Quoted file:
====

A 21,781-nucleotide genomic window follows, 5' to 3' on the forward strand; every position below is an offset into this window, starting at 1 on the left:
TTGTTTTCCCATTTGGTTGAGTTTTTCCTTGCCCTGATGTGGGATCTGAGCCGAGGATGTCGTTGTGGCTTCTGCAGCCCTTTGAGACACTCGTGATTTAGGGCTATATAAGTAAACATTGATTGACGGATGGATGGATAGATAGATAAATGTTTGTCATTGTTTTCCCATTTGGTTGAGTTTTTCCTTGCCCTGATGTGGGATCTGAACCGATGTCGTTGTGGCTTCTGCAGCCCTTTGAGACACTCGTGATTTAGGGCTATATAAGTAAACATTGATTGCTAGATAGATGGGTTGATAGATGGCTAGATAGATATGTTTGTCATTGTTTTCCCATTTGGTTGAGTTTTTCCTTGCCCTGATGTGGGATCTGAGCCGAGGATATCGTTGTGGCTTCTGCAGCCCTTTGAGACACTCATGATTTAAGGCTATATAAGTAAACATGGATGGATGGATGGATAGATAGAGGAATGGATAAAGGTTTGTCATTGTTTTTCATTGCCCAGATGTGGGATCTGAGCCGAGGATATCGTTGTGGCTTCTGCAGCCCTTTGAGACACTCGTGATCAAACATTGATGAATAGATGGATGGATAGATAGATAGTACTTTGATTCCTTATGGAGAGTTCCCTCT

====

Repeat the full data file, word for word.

A 21,781-nucleotide genomic window follows, 5' to 3' on the forward strand; every position below is an offset into this window, starting at 1 on the left:
TTGTTTTCCCATTTGGTTGAGTTTTTCCTTGCCCTGATGTGGGATCTGAGCCGAGGATGTCGTTGTGGCTTCTGCAGCCCTTTGAGACACTCGTGATTTAGGGCTATATAAGTAAACATTGATTGACGGATGGATGGATAGATAGATAAATGTTTGTCATTGTTTTCCCATTTGGTTGAGTTTTTCCTTGCCCTGATGTGGGATCTGAACCGATGTCGTTGTGGCTTCTGCAGCCCTTTGAGACACTCGTGATTTAGGGCTATATAAGTAAACATTGATTGCTAGATAGATGGGTTGATAGATGGCTAGATAGATATGTTTGTCATTGTTTTCCCATTTGGTTGAGTTTTTCCTTGCCCTGATGTGGGATCTGAGCCGAGGATATCGTTGTGGCTTCTGCAGCCCTTTGAGACACTCATGATTTAAGGCTATATAAGTAAACATGGATGGATGGATGGATAGATAGAGGAATGGATAAAGGTTTGTCATTGTTTTTCATTGCCCAGATGTGGGATCTGAGCCGAGGATATCGTTGTGGCTTCTGCAGCCCTTTGAGACACTCGTGATCAAACATTGATGAATAGATGGATGGATAGATAGATAGTACTTTGATTCCTTATGGAGAGTTCCCTCT